In any economy, confidence levels influence and provide information on social and financial developments in the future. For companies and the stock market, business confidence indicates expectations of firms, based upon surveys on production, orders, and finished goods in the sector. The business confidence index can also be used to check growth and anticipate curves in economic activity.
Around the world, numbers above 100 suggest optimism in near business performance, whereas numbers below 100 show pessimism. English economist John Maynard Keynes coined the term "animal spirits" to describe the up and downs of confidence among investors and businesses. Companies are asked about their expectations for the months to come in a survey which gives the business confidence average.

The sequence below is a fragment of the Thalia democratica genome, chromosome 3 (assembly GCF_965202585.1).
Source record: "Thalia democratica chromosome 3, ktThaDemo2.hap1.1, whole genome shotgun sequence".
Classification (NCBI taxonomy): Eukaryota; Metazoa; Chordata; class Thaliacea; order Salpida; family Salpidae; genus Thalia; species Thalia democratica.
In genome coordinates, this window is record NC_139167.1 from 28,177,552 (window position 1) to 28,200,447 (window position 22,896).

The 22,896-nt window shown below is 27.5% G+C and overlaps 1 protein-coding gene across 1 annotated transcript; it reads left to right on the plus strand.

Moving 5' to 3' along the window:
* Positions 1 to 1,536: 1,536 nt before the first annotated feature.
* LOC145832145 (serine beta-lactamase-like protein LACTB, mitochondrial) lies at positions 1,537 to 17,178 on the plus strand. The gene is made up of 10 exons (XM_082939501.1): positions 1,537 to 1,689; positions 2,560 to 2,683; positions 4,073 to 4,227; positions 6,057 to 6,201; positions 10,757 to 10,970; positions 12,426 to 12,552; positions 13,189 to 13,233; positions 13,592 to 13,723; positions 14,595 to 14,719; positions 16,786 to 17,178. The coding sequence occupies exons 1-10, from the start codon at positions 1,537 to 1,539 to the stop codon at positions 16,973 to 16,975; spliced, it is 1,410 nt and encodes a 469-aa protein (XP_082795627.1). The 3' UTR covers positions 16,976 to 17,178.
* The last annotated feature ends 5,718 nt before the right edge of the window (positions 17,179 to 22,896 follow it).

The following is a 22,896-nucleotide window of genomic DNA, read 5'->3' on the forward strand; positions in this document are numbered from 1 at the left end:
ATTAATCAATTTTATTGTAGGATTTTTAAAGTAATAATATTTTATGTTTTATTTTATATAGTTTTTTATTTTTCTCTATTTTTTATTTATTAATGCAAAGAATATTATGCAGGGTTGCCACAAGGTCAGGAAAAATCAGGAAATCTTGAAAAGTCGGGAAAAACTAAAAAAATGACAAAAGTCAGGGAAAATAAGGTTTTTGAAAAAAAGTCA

In India, the Business Expectations Index is calculated as a weighted net response of nine business indicators, which are overall business situation, production, order books, inventory of raw material, inventory of finished goods, profit margins, employment, exports, and capacity utilisation. This gives an outlook each quarter and takes values between 0 and 200, with 100 being the threshold separating expansion from contraction.
The index is a key barometer and shows the overall health of the economy, drives business growth and investment, supports employment opportunities, and attracts people to the region.
At the household level, unemployment and subdued income growth in some regions is a key concern that affects consumer confidence, while for businesses, sluggish demand and highly competitive operating conditions continue to influence perceptions of resilience and confidence.
Here are various indicators which mark shifts in consumer and business confidence:
1. Changes in interest rates of exchange rates
2. Movements in employment levels and business investments
3. Shifts in the prices of goods and services, such as petrol, healthcare, education, etc
4. External economic or financial shocks, such as the financial crisis of 2008/09
5. Policy shifts in the stance of government fiscal policy, including spending cuts or taxation rates